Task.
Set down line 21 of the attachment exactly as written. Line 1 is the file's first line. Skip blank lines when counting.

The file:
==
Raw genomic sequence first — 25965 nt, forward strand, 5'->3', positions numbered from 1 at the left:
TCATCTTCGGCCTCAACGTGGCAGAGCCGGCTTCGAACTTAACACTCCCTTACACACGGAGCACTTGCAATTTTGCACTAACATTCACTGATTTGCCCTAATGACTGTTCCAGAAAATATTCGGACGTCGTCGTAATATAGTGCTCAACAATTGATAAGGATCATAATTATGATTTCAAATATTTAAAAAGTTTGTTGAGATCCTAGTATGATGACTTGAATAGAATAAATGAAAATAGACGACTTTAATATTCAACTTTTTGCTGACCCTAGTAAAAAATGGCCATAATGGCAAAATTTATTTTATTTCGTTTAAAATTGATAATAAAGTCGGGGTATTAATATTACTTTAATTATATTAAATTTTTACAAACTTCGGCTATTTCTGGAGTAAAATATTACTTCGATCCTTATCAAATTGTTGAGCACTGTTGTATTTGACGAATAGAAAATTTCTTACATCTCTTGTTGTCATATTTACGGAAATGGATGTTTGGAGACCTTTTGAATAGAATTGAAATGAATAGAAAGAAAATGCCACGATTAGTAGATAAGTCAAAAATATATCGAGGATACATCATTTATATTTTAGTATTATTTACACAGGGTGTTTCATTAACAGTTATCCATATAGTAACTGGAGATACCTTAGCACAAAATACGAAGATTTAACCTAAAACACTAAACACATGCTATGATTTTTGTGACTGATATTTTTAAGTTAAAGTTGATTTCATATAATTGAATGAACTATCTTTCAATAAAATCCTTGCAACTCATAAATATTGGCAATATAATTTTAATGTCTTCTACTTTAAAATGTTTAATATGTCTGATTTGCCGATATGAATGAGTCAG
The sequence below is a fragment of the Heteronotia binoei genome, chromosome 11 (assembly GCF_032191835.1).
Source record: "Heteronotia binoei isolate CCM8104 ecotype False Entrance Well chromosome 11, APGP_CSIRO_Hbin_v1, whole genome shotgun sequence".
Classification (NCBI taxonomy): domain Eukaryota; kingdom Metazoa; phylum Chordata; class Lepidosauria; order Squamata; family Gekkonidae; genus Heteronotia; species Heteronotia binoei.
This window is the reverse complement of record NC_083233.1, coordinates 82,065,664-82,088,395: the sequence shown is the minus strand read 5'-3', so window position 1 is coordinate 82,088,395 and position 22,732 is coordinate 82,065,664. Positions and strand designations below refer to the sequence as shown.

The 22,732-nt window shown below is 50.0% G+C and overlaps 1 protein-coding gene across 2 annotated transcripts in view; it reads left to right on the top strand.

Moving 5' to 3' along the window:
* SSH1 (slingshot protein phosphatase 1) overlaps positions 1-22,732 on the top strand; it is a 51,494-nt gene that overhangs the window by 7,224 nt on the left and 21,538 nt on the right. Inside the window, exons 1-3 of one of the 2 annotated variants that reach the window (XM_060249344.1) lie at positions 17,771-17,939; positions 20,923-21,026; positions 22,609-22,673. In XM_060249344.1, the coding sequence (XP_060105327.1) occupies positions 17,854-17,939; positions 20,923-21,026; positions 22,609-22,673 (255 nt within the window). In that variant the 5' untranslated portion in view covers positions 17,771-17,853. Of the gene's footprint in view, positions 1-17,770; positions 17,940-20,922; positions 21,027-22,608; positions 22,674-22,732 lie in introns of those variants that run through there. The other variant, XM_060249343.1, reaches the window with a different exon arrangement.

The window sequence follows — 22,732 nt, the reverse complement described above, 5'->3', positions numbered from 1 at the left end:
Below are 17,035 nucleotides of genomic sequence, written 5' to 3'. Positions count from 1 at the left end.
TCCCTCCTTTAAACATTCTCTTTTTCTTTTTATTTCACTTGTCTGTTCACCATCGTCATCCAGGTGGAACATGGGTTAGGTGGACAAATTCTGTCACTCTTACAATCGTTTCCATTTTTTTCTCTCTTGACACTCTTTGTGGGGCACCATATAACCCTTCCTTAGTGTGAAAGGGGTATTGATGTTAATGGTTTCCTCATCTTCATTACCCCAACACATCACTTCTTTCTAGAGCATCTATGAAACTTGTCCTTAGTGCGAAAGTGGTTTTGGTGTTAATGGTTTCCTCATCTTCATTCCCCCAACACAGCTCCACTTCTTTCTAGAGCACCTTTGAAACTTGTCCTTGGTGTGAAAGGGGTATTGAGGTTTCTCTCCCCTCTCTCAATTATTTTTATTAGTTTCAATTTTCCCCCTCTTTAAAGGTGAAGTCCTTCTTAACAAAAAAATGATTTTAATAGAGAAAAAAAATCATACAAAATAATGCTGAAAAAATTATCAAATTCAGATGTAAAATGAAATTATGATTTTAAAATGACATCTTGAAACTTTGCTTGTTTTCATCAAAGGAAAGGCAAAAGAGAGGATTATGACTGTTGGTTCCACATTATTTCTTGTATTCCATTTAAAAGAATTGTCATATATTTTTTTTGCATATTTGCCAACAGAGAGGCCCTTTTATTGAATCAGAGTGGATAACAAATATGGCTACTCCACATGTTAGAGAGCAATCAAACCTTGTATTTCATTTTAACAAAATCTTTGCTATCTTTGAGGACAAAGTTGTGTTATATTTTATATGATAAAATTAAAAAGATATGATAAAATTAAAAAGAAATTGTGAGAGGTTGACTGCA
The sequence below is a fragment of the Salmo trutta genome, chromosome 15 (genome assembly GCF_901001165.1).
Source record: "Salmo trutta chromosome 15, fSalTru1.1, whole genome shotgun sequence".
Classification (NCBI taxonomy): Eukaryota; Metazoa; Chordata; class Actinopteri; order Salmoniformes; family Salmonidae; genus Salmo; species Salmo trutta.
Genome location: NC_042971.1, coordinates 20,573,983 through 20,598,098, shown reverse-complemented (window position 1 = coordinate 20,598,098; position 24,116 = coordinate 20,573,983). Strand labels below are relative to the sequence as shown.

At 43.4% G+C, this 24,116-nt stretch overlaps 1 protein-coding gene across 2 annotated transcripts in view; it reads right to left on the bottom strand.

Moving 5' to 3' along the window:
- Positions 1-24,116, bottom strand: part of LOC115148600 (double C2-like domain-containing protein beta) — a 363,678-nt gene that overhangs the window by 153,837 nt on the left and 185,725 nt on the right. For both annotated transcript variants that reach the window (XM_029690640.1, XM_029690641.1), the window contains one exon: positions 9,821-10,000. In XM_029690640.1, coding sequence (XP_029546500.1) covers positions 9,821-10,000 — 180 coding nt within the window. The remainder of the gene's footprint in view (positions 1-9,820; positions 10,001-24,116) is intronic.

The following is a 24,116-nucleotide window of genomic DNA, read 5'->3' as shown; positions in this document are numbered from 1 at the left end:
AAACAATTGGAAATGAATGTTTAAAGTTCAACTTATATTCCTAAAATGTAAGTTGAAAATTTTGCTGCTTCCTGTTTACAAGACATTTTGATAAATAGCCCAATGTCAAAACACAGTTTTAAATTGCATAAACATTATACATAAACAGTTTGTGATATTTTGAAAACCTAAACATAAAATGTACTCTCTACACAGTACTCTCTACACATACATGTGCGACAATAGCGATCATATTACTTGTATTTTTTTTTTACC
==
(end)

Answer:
AAACAATTGGAAATGAATGTTTAAAGTTCAACTTATATTCCTAAAATGTAAGTTGAAAATTTTGCTGCTTCCTGTTTACAAGACATTTTGATAAATAGCCCAATGTCAAAACACAGTTTTAAATTGCATAAACATTATACATAAACAGTTTGTGATATTTTGAAAACCTAAACATAAAATGTACTCTCTACACAGTACTCTCTACACATACATGTGCGACAATAGCGATCATATTACTTGTATTTTTTTTTTACC